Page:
Scrap theft is big business
By Kitty Conley firstname.lastname@example.org April 23, 2013 12:18PM
Updated: April 23, 2013 12:21PM
CROWN POINT — Many business on the city’s north side create scrap metal as part of their normal activity. This is not worthless trash.
These Crown Point businesses turn that leftover material into cash that helps keeps their cost of doing business down.
Theft of that scrap is an ongoing problem in many cities, not just Crown Point.
Recently, Police Chief Pete Land made an evening sweep of the city and found a couple of men emptying big bins of not only scrap, but also pieces of steel ready to be worked, at a business on Summit Street. This business would have lost thousands of dollars had the attempted theft been successful.
In the past, Lowell has has people break into the street department storage yard and steel manhole covers that had not yet been installed on the town streets. Employees of a scrap yard called police and the crooks were nabbed.
In Cedar Lake not long ago, people were steeling wires from cell towers. They were taking it to a scrap yard across from a cell tower in Cedar Lake. The men at the scrap yard were able to call the Cedar Lake police and tell them that they were watching someone climbing a cell tower across the street from their business.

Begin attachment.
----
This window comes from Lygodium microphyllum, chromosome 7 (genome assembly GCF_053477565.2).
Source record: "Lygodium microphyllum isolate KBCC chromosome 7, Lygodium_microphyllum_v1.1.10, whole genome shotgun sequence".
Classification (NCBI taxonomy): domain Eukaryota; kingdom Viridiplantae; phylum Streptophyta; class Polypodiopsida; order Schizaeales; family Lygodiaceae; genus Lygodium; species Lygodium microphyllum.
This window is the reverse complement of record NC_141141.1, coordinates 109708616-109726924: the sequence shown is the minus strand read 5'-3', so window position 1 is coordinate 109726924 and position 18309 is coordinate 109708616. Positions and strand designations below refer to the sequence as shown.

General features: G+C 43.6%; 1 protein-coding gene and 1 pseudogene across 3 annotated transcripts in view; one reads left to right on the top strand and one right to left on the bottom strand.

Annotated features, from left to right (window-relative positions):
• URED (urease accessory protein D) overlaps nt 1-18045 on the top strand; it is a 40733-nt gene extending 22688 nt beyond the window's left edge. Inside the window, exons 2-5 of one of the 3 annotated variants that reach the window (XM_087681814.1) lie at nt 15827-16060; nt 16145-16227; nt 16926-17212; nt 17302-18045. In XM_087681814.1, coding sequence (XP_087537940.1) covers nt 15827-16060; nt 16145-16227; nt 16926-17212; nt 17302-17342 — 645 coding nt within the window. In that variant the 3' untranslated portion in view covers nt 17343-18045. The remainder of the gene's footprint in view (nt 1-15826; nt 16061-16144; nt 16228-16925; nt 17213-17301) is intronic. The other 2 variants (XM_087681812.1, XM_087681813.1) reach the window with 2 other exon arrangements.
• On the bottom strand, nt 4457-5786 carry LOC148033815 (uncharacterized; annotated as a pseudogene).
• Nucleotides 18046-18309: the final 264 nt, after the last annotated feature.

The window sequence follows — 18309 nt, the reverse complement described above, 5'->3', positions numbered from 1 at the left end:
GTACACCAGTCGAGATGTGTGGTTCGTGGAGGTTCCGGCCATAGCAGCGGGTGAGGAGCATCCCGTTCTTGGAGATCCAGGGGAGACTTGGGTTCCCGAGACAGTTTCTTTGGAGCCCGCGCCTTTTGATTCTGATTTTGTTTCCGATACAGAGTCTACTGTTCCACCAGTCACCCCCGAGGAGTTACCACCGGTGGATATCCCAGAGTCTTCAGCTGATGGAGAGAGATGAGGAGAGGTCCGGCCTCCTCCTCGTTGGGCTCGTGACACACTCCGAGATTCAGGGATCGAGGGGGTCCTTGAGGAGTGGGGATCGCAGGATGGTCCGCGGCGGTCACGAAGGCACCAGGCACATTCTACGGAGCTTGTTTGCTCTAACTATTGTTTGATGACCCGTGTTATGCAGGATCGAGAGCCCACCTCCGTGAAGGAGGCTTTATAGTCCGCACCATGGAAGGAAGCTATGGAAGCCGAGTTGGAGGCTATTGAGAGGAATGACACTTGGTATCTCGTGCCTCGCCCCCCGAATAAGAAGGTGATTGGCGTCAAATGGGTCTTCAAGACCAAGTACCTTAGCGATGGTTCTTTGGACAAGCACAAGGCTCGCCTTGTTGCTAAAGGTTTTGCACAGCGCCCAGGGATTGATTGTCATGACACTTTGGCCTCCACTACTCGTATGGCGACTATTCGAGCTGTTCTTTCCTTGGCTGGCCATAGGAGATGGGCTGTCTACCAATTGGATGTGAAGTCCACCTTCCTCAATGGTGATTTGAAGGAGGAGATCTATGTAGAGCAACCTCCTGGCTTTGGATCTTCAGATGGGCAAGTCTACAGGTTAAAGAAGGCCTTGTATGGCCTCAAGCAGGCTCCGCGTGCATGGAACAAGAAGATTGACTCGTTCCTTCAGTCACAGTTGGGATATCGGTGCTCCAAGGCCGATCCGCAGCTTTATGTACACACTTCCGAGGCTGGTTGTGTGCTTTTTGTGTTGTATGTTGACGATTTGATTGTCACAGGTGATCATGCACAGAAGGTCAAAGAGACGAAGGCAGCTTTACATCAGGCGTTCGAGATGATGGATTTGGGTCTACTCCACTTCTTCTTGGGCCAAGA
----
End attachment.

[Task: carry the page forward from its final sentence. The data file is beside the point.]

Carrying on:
The people they were watching had just been in the scrap yard to ask how much they were paying for that exact kind of wire. The Cedar Lake police were able to catch the person in the act and made the arrest.
The Crown Point police logs show calls for stolen scrap metal has come in from an area ranging from North Street to Summit Street and from Indiana Avenue to Broadway.
Assistant Chief of Police Jim Janda said, “This has happened to businesses throughout the city, most (thefts) occurring over the weekend hours or after hours. We have extra patrol scheduled for the businesses for officers to keep an eye on. Most everything taken was old brakes, rotors, scrap batteries and things left inside the business dumpsters or recycle bins.”
In at least one or two instances what was taken was not scrap. It was extra-sized finished product that was to be delivered the next day to customers. The objects had been tied down on truck beds to be delivered early the next morning.